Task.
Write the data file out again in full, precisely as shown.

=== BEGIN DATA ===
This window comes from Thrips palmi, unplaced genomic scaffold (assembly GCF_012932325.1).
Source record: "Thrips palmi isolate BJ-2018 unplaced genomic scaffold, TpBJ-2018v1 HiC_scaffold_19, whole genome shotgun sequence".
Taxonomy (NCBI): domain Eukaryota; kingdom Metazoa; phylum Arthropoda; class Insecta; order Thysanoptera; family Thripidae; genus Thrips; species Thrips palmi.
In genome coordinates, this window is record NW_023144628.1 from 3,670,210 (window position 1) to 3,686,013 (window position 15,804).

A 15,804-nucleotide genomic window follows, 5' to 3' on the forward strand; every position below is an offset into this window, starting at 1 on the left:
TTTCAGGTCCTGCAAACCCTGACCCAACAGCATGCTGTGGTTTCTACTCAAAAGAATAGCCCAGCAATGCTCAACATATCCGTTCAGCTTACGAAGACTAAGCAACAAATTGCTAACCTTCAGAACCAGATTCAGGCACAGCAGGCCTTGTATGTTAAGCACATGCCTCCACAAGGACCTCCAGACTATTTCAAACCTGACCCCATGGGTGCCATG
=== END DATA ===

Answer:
This window comes from Thrips palmi, unplaced genomic scaffold (assembly GCF_012932325.1).
Source record: "Thrips palmi isolate BJ-2018 unplaced genomic scaffold, TpBJ-2018v1 HiC_scaffold_19, whole genome shotgun sequence".
Taxonomy (NCBI): domain Eukaryota; kingdom Metazoa; phylum Arthropoda; class Insecta; order Thysanoptera; family Thripidae; genus Thrips; species Thrips palmi.
In genome coordinates, this window is record NW_023144628.1 from 3,670,210 (window position 1) to 3,686,013 (window position 15,804).

A 15,804-nucleotide genomic window follows, 5' to 3' on the forward strand; every position below is an offset into this window, starting at 1 on the left:
TTTCAGGTCCTGCAAACCCTGACCCAACAGCATGCTGTGGTTTCTACTCAAAAGAATAGCCCAGCAATGCTCAACATATCCGTTCAGCTTACGAAGACTAAGCAACAAATTGCTAACCTTCAGAACCAGATTCAGGCACAGCAGGCCTTGTATGTTAAGCACATGCCTCCACAAGGACCTCCAGACTATTTCAAACCTGACCCCATGGGTGCCATG